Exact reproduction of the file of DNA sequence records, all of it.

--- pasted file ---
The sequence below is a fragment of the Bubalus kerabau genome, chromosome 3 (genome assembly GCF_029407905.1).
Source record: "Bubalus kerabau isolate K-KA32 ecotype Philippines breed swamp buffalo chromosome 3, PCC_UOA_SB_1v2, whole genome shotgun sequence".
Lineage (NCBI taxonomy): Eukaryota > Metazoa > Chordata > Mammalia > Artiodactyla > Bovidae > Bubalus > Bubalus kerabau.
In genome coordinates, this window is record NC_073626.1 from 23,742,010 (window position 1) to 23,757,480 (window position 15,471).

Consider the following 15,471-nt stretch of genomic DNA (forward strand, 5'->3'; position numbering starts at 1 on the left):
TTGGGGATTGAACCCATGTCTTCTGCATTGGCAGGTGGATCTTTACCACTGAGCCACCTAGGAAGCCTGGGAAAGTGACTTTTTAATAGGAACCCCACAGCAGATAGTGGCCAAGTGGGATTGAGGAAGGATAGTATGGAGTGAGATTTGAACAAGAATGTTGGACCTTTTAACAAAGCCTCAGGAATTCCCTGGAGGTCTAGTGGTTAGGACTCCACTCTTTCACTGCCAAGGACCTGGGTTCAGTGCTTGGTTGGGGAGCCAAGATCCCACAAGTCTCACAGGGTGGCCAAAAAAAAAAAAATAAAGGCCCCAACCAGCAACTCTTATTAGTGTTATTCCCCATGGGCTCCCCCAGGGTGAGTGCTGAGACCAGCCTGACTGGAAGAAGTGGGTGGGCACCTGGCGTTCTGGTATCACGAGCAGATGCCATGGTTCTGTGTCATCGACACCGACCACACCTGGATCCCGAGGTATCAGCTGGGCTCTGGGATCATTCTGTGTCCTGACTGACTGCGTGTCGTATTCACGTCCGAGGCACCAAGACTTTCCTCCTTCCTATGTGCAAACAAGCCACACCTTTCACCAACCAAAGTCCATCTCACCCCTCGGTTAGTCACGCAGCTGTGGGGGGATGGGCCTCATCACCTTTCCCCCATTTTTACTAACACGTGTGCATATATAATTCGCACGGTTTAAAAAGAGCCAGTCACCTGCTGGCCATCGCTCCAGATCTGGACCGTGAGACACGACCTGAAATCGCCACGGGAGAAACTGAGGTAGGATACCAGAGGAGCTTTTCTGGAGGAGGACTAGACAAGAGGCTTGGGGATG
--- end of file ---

The sequence below is a fragment of the Bubalus kerabau genome, chromosome 3 (genome assembly GCF_029407905.1).
Source record: "Bubalus kerabau isolate K-KA32 ecotype Philippines breed swamp buffalo chromosome 3, PCC_UOA_SB_1v2, whole genome shotgun sequence".
Lineage (NCBI taxonomy): Eukaryota > Metazoa > Chordata > Mammalia > Artiodactyla > Bovidae > Bubalus > Bubalus kerabau.
In genome coordinates, this window is record NC_073626.1 from 23,742,010 (window position 1) to 23,757,480 (window position 15,471).

Consider the following 15,471-nt stretch of genomic DNA (forward strand, 5'->3'; position numbering starts at 1 on the left):
TTGGGGATTGAACCCATGTCTTCTGCATTGGCAGGTGGATCTTTACCACTGAGCCACCTAGGAAGCCTGGGAAAGTGACTTTTTAATAGGAACCCCACAGCAGATAGTGGCCAAGTGGGATTGAGGAAGGATAGTATGGAGTGAGATTTGAACAAGAATGTTGGACCTTTTAACAAAGCCTCAGGAATTCCCTGGAGGTCTAGTGGTTAGGACTCCACTCTTTCACTGCCAAGGACCTGGGTTCAGTGCTTGGTTGGGGAGCCAAGATCCCACAAGTCTCACAGGGTGGCCAAAAAAAAAAAAATAAAGGCCCCAACCAGCAACTCTTATTAGTGTTATTCCCCATGGGCTCCCCCAGGGTGAGTGCTGAGACCAGCCTGACTGGAAGAAGTGGGTGGGCACCTGGCGTTCTGGTATCACGAGCAGATGCCATGGTTCTGTGTCATCGACACCGACCACACCTGGATCCCGAGGTATCAGCTGGGCTCTGGGATCATTCTGTGTCCTGACTGACTGCGTGTCGTATTCACGTCCGAGGCACCAAGACTTTCCTCCTTCCTATGTGCAAACAAGCCACACCTTTCACCAACCAAAGTCCATCTCACCCCTCGGTTAGTCACGCAGCTGTGGGGGGATGGGCCTCATCACCTTTCCCCCATTTTTACTAACACGTGTGCATATATAATTCGCACGGTTTAAAAAGAGCCAGTCACCTGCTGGCCATCGCTCCAGATCTGGACCGTGAGACACGACCTGAAATCGCCACGGGAGAAACTGAGGTAGGATACCAGAGGAGCTTTTCTGGAGGAGGACTAGACAAGAGGCTTGGGGATG